Kathryn’s own garden is accessed through a narrow gap in the hedge. The garden was made by Kathryn’s father, after he bought the property on impulse about 30 years ago. He was an artist and sculptor, which is evident in the way he used found materials and built structures, but he was also a smart gardener, creating enclosures—and sheltered places within those enclosures.

One of the former cottage tenants works at Great Dixter house and gardens, a 40-minute drive away. Kathryn asked her to find someone to help steer the Roundhouse garden after she inherited the property, and along came Marc O’Neill: “I immediately said I would, as I love Dungeness.”

Above:  Washed-up former sea defenses from Camber Sands, just along the coast, bring a sculptural element to the gravel garden.

“I’ve topped up some plants that Kathryn’s father introduced like the Rosa rugosa, which flowers well in the boundary areas, and Santolina chamaecyparissus, which forms nice domes in the wild areas,” says Marc, who also helps to maintain the old garden of Derek Jarman and his partner Keith Collins just up the road and now under the guidance of gardener Jonny Bruce. “Prospect Cottage is much more exposed, but I do pick up tips and advice while helping Jonny on the garden there. The Roundhouse is more sheltered due to the hedges, so it’s possible to experiment a bit. ”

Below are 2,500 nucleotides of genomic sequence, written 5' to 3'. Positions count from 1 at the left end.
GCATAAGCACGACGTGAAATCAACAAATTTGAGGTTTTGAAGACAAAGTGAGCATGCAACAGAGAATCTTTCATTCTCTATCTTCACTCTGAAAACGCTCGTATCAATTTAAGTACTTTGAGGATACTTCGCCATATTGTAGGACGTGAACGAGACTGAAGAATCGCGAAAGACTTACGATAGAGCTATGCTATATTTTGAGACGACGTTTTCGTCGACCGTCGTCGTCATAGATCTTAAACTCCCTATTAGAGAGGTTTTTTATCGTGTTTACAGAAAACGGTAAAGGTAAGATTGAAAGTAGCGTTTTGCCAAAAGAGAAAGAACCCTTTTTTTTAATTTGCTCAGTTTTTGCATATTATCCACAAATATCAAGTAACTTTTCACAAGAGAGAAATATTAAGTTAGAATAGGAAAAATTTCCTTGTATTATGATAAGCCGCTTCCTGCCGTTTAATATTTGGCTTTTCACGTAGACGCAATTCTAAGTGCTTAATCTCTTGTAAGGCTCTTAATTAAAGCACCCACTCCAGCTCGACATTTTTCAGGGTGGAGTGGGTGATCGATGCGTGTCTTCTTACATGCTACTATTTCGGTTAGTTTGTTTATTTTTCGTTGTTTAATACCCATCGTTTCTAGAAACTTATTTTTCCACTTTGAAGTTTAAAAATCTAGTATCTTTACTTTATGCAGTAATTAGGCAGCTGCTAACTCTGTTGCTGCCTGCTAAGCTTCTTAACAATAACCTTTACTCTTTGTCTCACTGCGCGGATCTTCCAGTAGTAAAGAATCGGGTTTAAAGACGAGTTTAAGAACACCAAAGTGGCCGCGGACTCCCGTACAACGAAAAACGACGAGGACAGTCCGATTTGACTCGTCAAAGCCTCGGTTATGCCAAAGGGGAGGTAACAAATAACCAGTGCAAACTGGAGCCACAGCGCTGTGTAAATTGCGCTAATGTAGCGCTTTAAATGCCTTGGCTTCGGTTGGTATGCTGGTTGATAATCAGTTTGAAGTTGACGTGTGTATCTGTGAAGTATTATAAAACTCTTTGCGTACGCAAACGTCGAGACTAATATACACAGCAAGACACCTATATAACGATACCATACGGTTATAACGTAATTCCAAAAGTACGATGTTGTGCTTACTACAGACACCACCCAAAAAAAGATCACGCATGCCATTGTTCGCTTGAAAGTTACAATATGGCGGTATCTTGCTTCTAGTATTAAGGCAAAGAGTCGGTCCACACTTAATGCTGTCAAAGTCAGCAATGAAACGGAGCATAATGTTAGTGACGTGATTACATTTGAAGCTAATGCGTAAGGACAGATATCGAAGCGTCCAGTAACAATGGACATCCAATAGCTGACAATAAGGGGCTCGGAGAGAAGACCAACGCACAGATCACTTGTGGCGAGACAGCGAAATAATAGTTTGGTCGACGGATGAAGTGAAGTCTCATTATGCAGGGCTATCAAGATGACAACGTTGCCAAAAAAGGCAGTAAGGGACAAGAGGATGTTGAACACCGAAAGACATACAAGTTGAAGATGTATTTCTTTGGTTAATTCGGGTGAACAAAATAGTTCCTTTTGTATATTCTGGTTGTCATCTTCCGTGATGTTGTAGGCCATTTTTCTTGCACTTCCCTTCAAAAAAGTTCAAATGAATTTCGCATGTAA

Above: Sea brick, as rounded as sea glass, adds to the many textures. Individual, red sea bricks stuck vertically into the shingle are a feature of the garden at Prospect Cottage.

Kathryn is in the process of thinning out quantities of phormium in the gravel garden. Its tall and spectacular inflorescences can be seen from the Roundhouse, reaching higher than the outsized hedges. Whenever the phormiums are thinned and the gravel disturbed, opium poppies appear.

Above: A fringed pavilion of wood and corrugated tin is a safe haven from wind blowing in from the south, west and east. It also gets early morning sun. The quiet space allows tender plants to flourish, like agapanthus and pelargoniums, grown in pots.

Marc again: “The main references for plants at the Roundhouse are Beth Chatto‘s gravel garden, Olivier Filippi’s dry garden stock beds at his nursery in France, and of course Prospect Cottage for plants like Eschscholzia californica and roses.”

Above: The beach offers up large flints, and stones with holes in that ask to be strung.
Above: A nod to the concept of raised beds by East Cottage, with sea daisy (Erigeron glaucus, a California native) ranging around. The wooden surrounds were put in to hide the water tank; shelter comes from red-flowered Escallonia, which is tolerant of salty wind.
Above: Somewhat invasive euphorbia held at bay over the wall, with sculptural, found objects in the foreground.

Although Mediterranean spurge seems intent on claiming the whole site, considered euphorbia introductions have been added, in the form of smaller, prostrate spurges Euphorbia myrsinites and E. rigida.